In the book, Wendy writes about the lavish treatment she receives while interning at Google (luxury apartment, free food and booze, all manner of kooky expeditions) but it seems like the days of tech companies throwing money at nerdy graduates might be coming to an end. “There’s a growing interest in working in tech but it’s actually quite hard to get a job that’s well-paid and well-regarded,” Wendy says. “I think we’re going to see more of this. These companies aren’t benevolent: as more and more people want to work in tech, they’re not just going to be like, ‘oh great, all these people -- we’ll give them amazing benefits to welcome them!’ They’re cynical; they have to be. They’re going to pay as little as they can get away with.”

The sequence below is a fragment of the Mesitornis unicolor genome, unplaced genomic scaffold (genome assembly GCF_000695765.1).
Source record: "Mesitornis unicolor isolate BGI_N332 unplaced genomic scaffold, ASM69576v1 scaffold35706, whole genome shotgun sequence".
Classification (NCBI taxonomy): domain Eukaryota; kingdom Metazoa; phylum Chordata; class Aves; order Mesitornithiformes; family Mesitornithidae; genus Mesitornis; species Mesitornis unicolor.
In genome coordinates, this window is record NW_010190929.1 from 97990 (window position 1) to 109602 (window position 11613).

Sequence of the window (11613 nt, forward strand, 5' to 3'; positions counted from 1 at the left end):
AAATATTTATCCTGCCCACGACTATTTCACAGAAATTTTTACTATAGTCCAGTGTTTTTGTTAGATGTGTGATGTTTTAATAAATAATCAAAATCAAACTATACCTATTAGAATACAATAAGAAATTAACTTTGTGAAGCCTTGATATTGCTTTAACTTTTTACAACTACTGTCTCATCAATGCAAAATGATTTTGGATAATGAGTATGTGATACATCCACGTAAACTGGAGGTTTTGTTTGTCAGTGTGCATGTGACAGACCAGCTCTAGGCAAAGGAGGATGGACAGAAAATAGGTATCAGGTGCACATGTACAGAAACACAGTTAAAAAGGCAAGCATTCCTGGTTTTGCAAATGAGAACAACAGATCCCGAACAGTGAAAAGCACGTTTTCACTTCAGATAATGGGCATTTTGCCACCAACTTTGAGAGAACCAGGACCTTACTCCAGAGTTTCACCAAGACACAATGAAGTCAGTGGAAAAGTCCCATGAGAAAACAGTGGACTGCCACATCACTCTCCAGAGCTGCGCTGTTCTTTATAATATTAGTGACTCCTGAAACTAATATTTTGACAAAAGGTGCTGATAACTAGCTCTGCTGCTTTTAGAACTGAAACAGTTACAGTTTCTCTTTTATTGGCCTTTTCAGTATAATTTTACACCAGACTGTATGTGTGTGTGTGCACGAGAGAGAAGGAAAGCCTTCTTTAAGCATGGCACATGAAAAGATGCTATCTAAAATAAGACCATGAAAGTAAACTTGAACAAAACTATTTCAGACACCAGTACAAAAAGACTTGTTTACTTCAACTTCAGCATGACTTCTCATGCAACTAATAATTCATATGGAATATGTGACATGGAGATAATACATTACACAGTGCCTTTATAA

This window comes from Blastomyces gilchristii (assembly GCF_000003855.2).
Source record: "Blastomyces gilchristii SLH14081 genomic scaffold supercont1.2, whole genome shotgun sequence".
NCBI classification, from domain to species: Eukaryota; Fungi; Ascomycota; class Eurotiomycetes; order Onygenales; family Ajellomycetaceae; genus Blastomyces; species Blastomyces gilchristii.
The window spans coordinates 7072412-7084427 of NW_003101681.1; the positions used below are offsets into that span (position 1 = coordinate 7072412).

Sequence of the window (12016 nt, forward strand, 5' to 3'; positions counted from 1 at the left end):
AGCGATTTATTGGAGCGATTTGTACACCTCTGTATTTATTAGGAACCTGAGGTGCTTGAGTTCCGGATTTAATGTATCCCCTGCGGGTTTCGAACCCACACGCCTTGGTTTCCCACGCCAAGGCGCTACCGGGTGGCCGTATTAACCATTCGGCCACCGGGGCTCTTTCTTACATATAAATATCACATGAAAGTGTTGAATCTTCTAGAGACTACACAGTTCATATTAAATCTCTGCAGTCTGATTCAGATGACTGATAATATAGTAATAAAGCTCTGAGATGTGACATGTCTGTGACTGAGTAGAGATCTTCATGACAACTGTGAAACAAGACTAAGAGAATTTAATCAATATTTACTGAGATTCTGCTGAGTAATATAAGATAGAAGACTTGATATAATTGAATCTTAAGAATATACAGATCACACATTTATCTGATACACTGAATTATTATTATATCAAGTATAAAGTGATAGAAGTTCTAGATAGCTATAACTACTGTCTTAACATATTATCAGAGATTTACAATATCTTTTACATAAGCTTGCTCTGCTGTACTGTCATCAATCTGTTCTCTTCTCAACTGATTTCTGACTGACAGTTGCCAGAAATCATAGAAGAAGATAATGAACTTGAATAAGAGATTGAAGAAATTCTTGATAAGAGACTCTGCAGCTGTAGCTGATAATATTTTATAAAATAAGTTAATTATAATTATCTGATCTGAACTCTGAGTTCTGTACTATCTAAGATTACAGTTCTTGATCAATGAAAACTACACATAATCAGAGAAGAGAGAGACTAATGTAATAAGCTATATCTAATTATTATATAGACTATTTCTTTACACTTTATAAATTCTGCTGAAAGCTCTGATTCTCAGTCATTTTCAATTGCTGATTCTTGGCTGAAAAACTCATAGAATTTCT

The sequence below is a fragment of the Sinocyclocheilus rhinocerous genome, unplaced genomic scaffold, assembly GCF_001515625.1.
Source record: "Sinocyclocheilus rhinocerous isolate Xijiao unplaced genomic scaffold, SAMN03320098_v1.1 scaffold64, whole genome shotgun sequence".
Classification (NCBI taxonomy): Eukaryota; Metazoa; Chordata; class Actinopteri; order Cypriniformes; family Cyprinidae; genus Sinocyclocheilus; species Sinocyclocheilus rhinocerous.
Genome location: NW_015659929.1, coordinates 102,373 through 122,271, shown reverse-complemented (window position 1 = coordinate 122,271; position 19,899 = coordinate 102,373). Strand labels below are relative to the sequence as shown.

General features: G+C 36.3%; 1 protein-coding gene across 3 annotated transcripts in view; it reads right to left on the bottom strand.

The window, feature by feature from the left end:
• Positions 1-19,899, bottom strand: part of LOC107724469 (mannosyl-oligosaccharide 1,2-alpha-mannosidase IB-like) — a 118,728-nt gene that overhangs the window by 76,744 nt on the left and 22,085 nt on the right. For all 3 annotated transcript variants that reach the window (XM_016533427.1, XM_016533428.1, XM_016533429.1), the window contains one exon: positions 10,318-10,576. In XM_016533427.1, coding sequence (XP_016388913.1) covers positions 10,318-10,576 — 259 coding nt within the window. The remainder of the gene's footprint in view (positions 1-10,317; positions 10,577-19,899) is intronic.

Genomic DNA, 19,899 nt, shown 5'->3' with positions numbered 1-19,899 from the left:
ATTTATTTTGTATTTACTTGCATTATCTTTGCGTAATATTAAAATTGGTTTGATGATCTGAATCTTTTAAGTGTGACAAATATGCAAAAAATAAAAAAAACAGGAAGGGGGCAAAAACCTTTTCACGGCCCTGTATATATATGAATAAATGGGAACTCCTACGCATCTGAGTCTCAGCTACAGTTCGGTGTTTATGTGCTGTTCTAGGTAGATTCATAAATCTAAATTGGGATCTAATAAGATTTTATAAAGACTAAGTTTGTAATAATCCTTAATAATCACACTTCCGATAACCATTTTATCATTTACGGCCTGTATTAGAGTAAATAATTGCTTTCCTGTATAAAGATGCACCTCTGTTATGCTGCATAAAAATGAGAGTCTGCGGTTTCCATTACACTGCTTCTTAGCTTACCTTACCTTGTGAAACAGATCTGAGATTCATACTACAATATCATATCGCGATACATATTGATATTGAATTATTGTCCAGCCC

The standard narrative around gen Z is that they’re politically engaged, which developed partly due to the prominence of activists like gun control campaigners Emma Gonzalez and David Hogg, and environmentalist superstar Greta Thunberg. According to the LA Times, gen Z is “dedicated to public action and public service” and “comprised of bold and original thinkers.” Sadly, these are not qualities which make someone well-suited to the tech industry. According to Wendy, it’s very difficult to stay true to your morality while advancing your career. “It’s kind of sad,” she says, “I don’t want to crush anyone’s dreams but at the same time, it’s important to realise that the industry is not set up to help people realise their ambitions. If you look at the companies that are getting funded right now, most of the money is not going towards things that we would think of as social good.